The origins of Chinese herbal medicine in China can be traced back at least 5000 years, making it one of the oldest and most long-standing health care systems in the world.
The practise of Chinese herbal medicine has developed and matured to become what it is today. An all-natural, holistic system of primary health care used by many, from a wide range of cultural and social backgrounds to effectively treat a wide range of chronic and acute health problems.
A qualified practitioner is able to prescribe a Chinese herbal formula that specifically matches and treats your individual health issue. As the individuals condition changes and improves with treatment, the Chinese herbal medicine treatment is adjusted and modified until the desired health outcome is achieved.
All manufactured medicines in Australia are regulated by the Therapeutic Goods Administration (TGA) under the Therapeutic Goods Act 1989, which ensures compliance with strict requirements on safety, quality and a range of other matters. Traditional Chinese medicine products are marked AUST-L (listed) or AUST-R (registered) to indicate the product is legally able to be supplied in Australia.
A qualified and registered Chinese herbal medicine practitioner will prescribe Chinese herbal medicines, once an assessment and diagnosis of the individuals illness is undertaken. The duration of the treatment prescription and the type of medicines prescribed will vary according to both the patient’s condition and the practitioner’s mode of treatment.
Chinese herbal medicine traditionally involves decocting a raw herbal tincture, though today a broader range of options are now available for patients, with Chinese herbal medicine available in various types of tinctures, granules, and pills.
The Chinese medicine profession in Australia is committed to the protection of endangered animal species. Reputable practitioners do not use medicines derived from illegally acquired wildlife flora and fauna.
Traditional remedies that are derived from endangered species, or that contain potentially toxic components, have been replaced by other substances with similar actions.
The hallmark of Chinese herbal medicine prescription is holistic individualised treatment. During the initial consultation, practitioners will take a case history by interviewing the patient about their current health concerns, past health conditions and a range of related matters. Including dietary intake, lifestyle habits, sleep patterns, appetite, menstrual cycle, stress reactions, food and other sensitivities.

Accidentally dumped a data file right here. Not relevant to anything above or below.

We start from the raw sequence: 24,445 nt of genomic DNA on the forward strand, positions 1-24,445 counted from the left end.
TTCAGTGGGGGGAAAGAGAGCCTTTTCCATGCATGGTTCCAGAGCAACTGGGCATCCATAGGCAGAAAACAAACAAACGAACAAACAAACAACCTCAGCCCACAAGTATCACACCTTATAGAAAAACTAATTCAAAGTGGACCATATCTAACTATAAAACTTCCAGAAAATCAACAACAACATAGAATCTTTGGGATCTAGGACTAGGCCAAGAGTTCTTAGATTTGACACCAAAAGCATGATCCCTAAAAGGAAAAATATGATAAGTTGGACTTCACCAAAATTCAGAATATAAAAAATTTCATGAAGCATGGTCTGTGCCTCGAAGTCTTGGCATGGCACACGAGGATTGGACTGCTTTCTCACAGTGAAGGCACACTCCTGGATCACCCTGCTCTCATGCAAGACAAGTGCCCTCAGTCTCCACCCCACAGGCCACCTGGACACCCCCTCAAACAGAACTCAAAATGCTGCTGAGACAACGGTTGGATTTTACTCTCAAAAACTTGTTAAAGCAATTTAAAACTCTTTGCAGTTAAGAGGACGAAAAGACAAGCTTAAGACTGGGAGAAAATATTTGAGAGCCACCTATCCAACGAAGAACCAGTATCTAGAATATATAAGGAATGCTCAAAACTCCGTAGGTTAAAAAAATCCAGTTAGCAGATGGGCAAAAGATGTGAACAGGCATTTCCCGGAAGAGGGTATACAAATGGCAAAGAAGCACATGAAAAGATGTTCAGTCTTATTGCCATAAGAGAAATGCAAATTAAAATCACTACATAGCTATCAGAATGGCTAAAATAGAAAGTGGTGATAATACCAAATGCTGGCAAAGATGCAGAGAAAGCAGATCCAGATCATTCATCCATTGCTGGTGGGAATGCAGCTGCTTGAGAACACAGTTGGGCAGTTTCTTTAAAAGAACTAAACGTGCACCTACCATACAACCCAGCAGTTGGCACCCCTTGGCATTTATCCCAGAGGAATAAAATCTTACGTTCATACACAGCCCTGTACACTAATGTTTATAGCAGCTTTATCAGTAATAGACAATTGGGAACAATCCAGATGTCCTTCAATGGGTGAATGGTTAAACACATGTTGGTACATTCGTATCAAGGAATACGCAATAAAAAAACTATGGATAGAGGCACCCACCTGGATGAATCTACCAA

To further identify what is known in Chinese medicine practice as ‘patterns of disharmony’ in the body, the practitioner will observe and note other health indicators such as the colour of the face, the condition of the tongue, the sound of the voice and the characteristics of the radial pulse of the wrists.
Treatment commences once assessment and diagnosis are complete, explained to the patient and their consent is gained. The duration of the treatment and the type of technique used will vary according to both the patient’s condition and the practitioner’s mode of treatment.
Chinese medicine practitioners, including Chinese herbalists, must be registered with the Australian Health Practitioner Regulation Agency (AHPRA), along with the Chinese Medicine Board of Australia (CMBA) before they are permitted to practise in their profession. It is therefore essential that members of the public seeking Chinese medicine healthcare services consult a practitioner who is registered with AHPRA and the CMBA.
Selecting a practitioner who is accredited provides an additional layer of safety and quality assurance. Members are held to the highest standards of ethical and professional conduct and by accessing the services of these highly qualified and experienced practitioners, you’ll be ensuring the best possible care for yourself or your loved ones.